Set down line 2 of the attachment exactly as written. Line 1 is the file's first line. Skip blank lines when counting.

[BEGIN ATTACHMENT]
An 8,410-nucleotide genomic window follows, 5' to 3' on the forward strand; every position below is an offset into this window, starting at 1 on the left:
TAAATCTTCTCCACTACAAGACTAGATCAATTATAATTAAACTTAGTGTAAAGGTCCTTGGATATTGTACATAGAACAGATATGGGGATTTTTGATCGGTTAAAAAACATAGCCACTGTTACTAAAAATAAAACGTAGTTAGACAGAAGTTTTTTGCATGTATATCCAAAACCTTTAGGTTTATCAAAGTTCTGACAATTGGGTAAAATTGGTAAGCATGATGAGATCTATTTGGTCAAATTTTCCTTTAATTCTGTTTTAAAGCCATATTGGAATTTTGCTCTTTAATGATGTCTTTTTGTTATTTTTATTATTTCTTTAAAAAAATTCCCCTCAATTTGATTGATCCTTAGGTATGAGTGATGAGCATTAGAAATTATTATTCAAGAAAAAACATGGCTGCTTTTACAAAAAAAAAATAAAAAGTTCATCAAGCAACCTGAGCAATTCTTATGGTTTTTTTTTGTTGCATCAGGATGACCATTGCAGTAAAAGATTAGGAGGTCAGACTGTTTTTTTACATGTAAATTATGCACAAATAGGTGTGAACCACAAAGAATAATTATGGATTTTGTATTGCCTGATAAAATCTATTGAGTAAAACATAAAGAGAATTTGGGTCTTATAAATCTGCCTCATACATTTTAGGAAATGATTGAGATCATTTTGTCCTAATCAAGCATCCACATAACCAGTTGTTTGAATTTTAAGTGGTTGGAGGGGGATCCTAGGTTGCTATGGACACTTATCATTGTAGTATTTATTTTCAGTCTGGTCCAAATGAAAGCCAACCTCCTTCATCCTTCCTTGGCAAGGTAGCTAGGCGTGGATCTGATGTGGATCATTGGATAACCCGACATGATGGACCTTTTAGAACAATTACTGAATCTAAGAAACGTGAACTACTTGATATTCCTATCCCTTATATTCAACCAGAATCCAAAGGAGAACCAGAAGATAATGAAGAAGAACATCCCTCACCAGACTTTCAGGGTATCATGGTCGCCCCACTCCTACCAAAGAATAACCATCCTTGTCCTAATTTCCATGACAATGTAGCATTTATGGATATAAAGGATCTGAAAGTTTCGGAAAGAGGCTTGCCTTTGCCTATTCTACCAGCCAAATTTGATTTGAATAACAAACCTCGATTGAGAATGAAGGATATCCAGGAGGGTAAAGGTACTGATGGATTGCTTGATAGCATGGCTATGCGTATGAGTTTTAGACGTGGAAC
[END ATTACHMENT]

TAAATCTTCTCCACTACAAGACTAGATCAATTATAATTAAACTTAGTGTAAAGGTCCTTGGATATTGTACATAGAACAGATATGGGGATTTTTGATCGGTTAAAAAACATAGCCACTGTTACTAAAAATAAAACGTAGTTAGACAGAAGTTTTTTGCATGTATATCCAAAACCTTTAGGTTTATCAAAGTTCTGACAATTGGGTAAAATTGGTAAGCATGATGAGATCTATTTGGTCAAATTTTCCTTTAATTCTGTTTTAAAGCCATATTGGAATTTTGCTCTTTAATGATGTCTTTTTGTTATTTTTATTATTTCTTTAAAAAAATTCCCCTCAATTTGATTGATCCTTAGGTATGAGTGATGAGCATTAGAAATTATTATTCAAGAAAAAACATGGCTGCTTTTACAAAAAAAAAATAAAAAGTTCATCAAGCAACCTGAGCAATTCTTATGGTTTTTTTTTGTTGCATCAGGATGACCATTGCAGTAAAAGATTAGGAGGTCAGACTGTTTTTTTACATGTAAATTATGCACAAATAGGTGTGAACCACAAAGAATAATTATGGATTTTGTATTGCCTGATAAAATCTATTGAGTAAAACATAAAGAGAATTTGGGTCTTATAAATCTGCCTCATACATTTTAGGAAATGATTGAGATCATTTTGTCCTAATCAAGCATCCACATAACCAGTTGTTTGAATTTTAAGTGGTTGGAGGGGGATCCTAGGTTGCTATGGACACTTATCATTGTAGTATTTATTTTCAGTCTGGTCCAAATGAAAGCCAACCTCCTTCATCCTTCCTTGGCAAGGTAGCTAGGCGTGGATCTGATGTGGATCATTGGATAACCCGACATGATGGACCTTTTAGAACAATTACTGAATCTAAGAAACGTGAACTACTTGATATTCCTATCCCTTATATTCAACCAGAATCCAAAGGAGAACCAGAAGATAATGAAGAAGAACATCCCTCACCAGACTTTCAGGGTATCATGGTCGCCCCACTCCTACCAAAGAATAACCATCCTTGTCCTAATTTCCATGACAATGTAGCATTTATGGATATAAAGGATCTGAAAGTTTCGGAAAGAGGCTTGCCTTTGCCTATTCTACCAGCCAAATTTGATTTGAATAACAAACCTCGATTGAGAATGAAGGATATCCAGGAGGGTAAAGGTACTGATGGATTGCTTGATAGCATGGCTATGCGTATGAGTTTTAGACGTGGAAC